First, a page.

Making an effort to stay in touch with friends may be a difficult task when feeling depressed or stressed. However, new research finds social connections need to be primed — not neglected — in difficult times.
When dealing with a job loss, money problems or other stresses, it can be tempting to turn inward, becoming overly critical and self-conscious. In times like these, however, leaning on social connections — by either strengthening existing ones or making new ones — is more important than ever.
“The solution to these difficult times is in the heart, in becoming more involved in the lives of other people,” said Bernardo J. Carducci, psychology professor at Indiana University Southeast.
Strengthening existing friendships, volunteering for a nonprofit organization and participating in a hobby-oriented club are just some of the ways to turn one’s focus outward in what Carducci calls a win-win situation.
Carducci said social connections help promote better health and happiness in individuals and can buffer stress. For people looking for jobs, the helping hand can go both ways when they volunteer for a service or nonprofit organization:
- Communities and agencies benefit from the help while the volunteers are able to keep their skills current, contribute to a worthy cause and beef up their resumes by demonstrating teamwork and filling in employment gaps.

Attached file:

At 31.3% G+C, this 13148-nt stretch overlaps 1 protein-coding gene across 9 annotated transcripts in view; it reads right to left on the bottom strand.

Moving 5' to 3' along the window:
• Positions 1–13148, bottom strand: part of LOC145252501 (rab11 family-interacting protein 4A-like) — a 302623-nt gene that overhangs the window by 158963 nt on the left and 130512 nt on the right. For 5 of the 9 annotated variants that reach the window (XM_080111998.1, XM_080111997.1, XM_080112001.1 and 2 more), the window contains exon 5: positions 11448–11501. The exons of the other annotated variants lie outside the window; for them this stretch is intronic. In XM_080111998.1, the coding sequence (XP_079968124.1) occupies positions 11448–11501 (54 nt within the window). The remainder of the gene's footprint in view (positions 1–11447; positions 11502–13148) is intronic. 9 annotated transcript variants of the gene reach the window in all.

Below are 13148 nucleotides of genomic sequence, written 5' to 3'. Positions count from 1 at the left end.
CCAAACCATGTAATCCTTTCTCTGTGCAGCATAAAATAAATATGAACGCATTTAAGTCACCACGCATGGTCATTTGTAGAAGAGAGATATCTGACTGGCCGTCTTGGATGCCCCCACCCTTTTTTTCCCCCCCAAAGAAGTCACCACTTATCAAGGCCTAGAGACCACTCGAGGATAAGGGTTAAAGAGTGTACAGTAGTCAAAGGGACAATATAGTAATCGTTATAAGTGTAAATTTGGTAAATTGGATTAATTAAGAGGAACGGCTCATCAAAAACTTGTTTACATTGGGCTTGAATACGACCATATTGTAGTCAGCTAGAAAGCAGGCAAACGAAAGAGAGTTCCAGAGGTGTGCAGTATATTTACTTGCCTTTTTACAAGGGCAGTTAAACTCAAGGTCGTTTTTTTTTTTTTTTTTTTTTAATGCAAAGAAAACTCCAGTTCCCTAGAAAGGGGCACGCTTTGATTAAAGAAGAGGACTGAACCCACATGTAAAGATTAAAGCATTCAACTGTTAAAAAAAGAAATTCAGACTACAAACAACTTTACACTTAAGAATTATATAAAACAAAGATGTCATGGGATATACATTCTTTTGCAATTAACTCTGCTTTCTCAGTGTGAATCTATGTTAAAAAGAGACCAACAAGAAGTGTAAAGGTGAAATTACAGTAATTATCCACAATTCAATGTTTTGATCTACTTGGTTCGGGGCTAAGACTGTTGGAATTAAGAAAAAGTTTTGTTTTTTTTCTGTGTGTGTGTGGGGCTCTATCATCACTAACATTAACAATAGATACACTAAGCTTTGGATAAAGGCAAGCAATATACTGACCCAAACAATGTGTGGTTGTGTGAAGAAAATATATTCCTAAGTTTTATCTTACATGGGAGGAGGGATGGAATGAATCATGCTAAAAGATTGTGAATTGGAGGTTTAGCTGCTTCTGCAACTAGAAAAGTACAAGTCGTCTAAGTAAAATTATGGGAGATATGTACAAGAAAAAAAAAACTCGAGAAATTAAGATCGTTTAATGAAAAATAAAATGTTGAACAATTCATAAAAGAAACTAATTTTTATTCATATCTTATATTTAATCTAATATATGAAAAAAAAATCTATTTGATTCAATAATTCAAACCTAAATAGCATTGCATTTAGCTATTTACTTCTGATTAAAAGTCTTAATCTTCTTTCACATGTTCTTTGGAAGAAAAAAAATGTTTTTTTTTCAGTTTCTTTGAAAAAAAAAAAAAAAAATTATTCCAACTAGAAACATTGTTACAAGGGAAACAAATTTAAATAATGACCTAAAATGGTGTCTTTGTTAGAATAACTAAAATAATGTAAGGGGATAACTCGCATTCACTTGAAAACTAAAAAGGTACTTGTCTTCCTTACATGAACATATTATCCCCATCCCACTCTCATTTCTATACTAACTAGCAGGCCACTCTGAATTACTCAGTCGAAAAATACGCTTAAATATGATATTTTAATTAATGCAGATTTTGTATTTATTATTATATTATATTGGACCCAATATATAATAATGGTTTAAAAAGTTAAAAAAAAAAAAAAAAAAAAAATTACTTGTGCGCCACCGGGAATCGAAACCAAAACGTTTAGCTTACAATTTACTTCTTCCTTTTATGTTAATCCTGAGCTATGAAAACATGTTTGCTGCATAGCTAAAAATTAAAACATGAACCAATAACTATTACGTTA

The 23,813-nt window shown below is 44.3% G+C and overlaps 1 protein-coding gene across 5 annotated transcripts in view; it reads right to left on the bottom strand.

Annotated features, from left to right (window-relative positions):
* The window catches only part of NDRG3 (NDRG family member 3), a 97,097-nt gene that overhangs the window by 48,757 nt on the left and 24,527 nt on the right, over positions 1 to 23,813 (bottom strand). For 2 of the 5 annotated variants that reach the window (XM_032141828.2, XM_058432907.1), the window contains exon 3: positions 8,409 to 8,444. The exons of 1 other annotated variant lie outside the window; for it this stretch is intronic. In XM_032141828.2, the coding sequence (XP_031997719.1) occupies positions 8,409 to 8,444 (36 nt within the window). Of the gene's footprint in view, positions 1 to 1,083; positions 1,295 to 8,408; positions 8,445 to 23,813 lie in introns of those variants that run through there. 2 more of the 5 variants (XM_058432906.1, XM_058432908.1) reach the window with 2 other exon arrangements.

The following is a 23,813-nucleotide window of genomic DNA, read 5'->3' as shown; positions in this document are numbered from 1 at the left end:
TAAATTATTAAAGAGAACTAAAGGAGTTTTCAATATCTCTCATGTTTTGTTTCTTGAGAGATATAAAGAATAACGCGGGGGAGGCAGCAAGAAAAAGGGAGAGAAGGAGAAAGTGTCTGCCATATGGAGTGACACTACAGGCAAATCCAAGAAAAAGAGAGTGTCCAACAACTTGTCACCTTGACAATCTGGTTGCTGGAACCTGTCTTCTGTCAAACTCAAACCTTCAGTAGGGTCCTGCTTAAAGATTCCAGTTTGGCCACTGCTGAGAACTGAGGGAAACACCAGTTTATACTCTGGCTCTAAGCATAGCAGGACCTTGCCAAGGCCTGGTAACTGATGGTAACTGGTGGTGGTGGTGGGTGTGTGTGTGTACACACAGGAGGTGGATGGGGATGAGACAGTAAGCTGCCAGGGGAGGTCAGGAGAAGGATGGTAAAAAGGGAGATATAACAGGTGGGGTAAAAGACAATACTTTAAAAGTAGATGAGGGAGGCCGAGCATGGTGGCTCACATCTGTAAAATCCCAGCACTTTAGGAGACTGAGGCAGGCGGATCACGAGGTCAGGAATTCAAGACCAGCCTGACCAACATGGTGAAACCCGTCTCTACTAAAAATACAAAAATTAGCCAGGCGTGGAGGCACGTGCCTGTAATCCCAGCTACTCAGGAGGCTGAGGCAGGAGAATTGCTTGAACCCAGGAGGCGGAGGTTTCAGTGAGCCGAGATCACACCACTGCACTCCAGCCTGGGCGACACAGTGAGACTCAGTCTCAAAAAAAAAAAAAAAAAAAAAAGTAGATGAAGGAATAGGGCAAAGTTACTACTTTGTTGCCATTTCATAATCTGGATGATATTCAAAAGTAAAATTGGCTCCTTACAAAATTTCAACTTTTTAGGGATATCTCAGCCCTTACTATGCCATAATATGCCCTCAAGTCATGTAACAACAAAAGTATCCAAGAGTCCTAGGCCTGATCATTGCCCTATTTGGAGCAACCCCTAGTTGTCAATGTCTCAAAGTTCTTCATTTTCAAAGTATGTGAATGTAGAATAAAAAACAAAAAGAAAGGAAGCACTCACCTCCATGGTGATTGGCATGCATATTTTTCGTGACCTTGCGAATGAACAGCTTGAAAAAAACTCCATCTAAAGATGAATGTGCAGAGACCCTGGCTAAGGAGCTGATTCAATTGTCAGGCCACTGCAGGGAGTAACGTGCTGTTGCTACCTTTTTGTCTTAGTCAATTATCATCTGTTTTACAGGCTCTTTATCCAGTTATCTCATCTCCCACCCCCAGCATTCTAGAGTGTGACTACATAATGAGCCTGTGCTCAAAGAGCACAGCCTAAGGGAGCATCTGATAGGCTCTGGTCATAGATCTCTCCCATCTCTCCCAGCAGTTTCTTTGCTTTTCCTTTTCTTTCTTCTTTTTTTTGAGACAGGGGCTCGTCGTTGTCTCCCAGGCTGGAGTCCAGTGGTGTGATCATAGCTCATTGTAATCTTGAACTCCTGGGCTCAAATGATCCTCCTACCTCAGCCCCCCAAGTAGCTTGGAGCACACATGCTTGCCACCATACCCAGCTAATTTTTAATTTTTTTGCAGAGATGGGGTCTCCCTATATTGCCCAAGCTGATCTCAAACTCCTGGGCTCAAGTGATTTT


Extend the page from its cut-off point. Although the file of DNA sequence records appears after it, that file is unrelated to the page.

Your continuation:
- Volunteer work can lead to new friendships and contacts who can be key to finding a new job. “You find a job by knowing somebody, hearing about something ahead of time,” Carducci said. “By the time it goes online, everybody knows about it.”
- It’s possible that volunteer work for an agency or organization could lead to a job at the same organization when the economy improves.
- Volunteering can help people step out of their comfort zone by letting them try something new, such as teaching seminars to community groups — with little risk to the volunteer. “You might find that there’s something different that you might want to do,” Carducci said.
- The work helps volunteers stay focused and optimistic.
Carducci, author of The Pocket Guide to Making Successful Small Talk: How to Talk to Anyone Anytime Anywhere About Anything, urges job-seekers to focus on their social connections rather than the Internet because he said friends and contacts can provide important job leads before the jobs are even posted online.
Source: Indiana University